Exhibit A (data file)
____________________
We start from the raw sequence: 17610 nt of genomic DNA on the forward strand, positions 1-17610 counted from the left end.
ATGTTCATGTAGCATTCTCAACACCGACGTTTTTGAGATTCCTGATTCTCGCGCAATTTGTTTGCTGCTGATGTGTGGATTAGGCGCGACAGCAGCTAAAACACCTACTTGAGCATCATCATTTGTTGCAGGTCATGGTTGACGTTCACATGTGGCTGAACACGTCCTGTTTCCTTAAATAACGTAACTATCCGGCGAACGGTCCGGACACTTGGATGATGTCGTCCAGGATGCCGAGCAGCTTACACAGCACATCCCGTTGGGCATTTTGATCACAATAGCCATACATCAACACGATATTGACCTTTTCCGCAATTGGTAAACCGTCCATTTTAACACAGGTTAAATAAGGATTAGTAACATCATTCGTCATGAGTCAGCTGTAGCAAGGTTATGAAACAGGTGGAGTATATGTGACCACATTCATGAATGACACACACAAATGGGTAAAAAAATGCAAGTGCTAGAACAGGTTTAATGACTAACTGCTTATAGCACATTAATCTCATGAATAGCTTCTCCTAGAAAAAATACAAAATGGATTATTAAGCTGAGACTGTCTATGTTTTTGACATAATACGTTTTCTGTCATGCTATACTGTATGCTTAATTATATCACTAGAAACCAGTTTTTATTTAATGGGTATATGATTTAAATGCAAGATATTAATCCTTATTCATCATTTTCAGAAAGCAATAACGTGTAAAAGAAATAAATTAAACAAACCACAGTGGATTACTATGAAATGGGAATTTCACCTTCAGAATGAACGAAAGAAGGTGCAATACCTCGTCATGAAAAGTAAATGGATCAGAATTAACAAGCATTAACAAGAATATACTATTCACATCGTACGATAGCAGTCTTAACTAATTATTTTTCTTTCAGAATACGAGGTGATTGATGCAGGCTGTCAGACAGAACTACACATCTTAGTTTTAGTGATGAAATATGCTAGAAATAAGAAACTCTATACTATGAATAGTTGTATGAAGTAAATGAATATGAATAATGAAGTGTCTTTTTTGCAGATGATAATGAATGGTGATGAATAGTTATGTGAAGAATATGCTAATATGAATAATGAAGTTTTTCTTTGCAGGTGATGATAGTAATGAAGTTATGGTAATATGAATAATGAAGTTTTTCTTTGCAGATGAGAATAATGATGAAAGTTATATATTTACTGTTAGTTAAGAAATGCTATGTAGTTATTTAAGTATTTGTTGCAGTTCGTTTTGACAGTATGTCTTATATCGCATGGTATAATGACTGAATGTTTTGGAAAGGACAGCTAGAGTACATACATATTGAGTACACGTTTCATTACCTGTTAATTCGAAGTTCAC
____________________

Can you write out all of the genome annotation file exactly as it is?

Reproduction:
We start from the raw sequence: 17610 nt of genomic DNA on the forward strand, positions 1-17610 counted from the left end.
ATGTTCATGTAGCATTCTCAACACCGACGTTTTTGAGATTCCTGATTCTCGCGCAATTTGTTTGCTGCTGATGTGTGGATTAGGCGCGACAGCAGCTAAAACACCTACTTGAGCATCATCATTTGTTGCAGGTCATGGTTGACGTTCACATGTGGCTGAACACGTCCTGTTTCCTTAAATAACGTAACTATCCGGCGAACGGTCCGGACACTTGGATGATGTCGTCCAGGATGCCGAGCAGCTTACACAGCACATCCCGTTGGGCATTTTGATCACAATAGCCATACATCAACACGATATTGACCTTTTCCGCAATTGGTAAACCGTCCATTTTAACACAGGTTAAATAAGGATTAGTAACATCATTCGTCATGAGTCAGCTGTAGCAAGGTTATGAAACAGGTGGAGTATATGTGACCACATTCATGAATGACACACACAAATGGGTAAAAAAATGCAAGTGCTAGAACAGGTTTAATGACTAACTGCTTATAGCACATTAATCTCATGAATAGCTTCTCCTAGAAAAAATACAAAATGGATTATTAAGCTGAGACTGTCTATGTTTTTGACATAATACGTTTTCTGTCATGCTATACTGTATGCTTAATTATATCACTAGAAACCAGTTTTTATTTAATGGGTATATGATTTAAATGCAAGATATTAATCCTTATTCATCATTTTCAGAAAGCAATAACGTGTAAAAGAAATAAATTAAACAAACCACAGTGGATTACTATGAAATGGGAATTTCACCTTCAGAATGAACGAAAGAAGGTGCAATACCTCGTCATGAAAAGTAAATGGATCAGAATTAACAAGCATTAACAAGAATATACTATTCACATCGTACGATAGCAGTCTTAACTAATTATTTTTCTTTCAGAATACGAGGTGATTGATGCAGGCTGTCAGACAGAACTACACATCTTAGTTTTAGTGATGAAATATGCTAGAAATAAGAAACTCTATACTATGAATAGTTGTATGAAGTAAATGAATATGAATAATGAAGTGTCTTTTTTGCAGATGATAATGAATGGTGATGAATAGTTATGTGAAGAATATGCTAATATGAATAATGAAGTTTTTCTTTGCAGGTGATGATAGTAATGAAGTTATGGTAATATGAATAATGAAGTTTTTCTTTGCAGATGAGAATAATGATGAAAGTTATATATTTACTGTTAGTTAAGAAATGCTATGTAGTTATTTAAGTATTTGTTGCAGTTCGTTTTGACAGTATGTCTTATATCGCATGGTATAATGACTGAATGTTTTGGAAAGGACAGCTAGAGTACATACATATTGAGTACACGTTTCATTACCTGTTAATTCGAAGTTCAC